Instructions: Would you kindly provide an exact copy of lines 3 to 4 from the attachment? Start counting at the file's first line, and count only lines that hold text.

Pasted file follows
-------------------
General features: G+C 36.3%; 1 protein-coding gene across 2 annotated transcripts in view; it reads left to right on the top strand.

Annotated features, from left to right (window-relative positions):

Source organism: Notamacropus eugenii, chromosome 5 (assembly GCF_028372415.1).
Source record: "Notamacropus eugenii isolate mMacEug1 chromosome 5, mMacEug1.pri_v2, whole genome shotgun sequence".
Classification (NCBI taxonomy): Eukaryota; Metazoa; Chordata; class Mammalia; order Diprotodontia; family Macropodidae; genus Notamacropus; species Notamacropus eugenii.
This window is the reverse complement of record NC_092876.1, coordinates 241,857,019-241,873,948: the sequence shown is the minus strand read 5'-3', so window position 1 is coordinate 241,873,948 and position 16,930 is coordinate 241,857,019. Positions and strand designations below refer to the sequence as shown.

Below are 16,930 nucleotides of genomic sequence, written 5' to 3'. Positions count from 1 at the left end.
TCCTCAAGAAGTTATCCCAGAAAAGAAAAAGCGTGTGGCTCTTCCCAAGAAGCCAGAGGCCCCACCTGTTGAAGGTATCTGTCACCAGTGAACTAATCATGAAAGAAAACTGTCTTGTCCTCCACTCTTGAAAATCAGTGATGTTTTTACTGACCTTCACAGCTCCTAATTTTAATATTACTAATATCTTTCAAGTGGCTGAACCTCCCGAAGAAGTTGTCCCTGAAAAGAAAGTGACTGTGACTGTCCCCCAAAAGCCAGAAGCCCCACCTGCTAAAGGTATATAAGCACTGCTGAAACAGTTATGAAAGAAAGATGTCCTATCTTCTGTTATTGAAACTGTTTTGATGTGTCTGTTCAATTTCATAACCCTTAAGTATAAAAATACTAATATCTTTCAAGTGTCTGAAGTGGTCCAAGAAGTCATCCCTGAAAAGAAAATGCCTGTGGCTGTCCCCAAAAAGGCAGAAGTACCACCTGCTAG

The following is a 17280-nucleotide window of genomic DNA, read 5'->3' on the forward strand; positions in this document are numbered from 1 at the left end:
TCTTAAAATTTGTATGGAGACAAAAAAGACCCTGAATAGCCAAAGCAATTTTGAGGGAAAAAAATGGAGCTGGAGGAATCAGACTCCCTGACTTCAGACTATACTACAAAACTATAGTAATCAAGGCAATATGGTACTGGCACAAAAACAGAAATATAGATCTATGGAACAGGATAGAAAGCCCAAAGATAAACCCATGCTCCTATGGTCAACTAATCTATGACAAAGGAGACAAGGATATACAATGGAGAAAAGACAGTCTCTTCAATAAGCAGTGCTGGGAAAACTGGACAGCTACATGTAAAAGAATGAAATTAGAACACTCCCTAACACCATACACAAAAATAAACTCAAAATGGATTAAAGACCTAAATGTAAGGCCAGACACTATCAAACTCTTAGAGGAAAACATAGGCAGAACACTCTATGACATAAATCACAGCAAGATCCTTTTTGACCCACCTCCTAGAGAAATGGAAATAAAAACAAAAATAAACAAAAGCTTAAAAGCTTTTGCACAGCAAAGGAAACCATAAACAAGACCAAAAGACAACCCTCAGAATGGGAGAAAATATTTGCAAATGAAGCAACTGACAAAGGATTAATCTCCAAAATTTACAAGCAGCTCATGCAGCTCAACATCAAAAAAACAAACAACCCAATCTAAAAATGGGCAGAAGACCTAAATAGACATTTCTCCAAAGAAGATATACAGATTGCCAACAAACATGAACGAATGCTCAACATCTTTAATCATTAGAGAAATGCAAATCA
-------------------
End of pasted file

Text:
Source organism: Notamacropus eugenii, chromosome 5 (assembly GCF_028372415.1).
Source record: "Notamacropus eugenii isolate mMacEug1 chromosome 5, mMacEug1.pri_v2, whole genome shotgun sequence".